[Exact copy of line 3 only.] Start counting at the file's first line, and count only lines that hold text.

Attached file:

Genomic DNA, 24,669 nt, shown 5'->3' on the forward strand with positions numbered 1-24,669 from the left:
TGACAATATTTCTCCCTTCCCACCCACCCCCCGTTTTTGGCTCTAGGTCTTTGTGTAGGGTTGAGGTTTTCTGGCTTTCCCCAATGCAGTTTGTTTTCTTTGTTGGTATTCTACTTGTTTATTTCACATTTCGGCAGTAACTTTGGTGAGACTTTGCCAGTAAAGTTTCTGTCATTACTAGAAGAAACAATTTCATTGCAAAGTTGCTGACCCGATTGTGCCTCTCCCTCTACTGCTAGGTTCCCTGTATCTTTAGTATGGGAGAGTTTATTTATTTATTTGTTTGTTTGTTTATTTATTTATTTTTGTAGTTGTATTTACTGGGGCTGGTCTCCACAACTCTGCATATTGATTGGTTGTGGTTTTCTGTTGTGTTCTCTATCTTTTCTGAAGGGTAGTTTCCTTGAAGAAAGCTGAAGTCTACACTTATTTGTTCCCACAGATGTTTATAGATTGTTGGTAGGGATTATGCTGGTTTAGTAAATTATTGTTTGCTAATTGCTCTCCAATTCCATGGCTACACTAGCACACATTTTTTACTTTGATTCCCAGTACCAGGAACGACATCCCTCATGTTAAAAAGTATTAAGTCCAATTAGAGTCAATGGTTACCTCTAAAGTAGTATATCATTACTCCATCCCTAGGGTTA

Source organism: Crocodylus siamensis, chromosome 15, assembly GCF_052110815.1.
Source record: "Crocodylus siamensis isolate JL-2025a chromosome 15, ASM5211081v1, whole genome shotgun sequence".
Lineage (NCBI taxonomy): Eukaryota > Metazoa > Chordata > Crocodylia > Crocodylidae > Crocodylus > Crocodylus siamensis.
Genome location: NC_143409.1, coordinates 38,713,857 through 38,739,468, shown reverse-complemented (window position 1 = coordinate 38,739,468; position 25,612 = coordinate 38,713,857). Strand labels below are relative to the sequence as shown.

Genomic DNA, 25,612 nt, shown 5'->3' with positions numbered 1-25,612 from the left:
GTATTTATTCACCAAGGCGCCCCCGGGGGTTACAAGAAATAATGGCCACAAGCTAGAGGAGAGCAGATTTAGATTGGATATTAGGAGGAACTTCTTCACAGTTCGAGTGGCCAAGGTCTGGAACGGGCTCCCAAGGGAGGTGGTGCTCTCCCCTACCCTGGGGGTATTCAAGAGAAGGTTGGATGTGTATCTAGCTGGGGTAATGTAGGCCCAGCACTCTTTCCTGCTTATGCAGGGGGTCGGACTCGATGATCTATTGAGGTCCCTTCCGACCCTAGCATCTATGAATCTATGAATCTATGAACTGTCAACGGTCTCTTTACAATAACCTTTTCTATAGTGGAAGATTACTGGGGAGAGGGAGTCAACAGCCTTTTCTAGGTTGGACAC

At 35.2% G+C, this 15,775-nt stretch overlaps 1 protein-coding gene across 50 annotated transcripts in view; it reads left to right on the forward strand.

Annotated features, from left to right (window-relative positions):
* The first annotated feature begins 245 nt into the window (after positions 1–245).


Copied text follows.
Source organism: Crocodylus siamensis, chromosome 15, assembly GCF_052110815.1.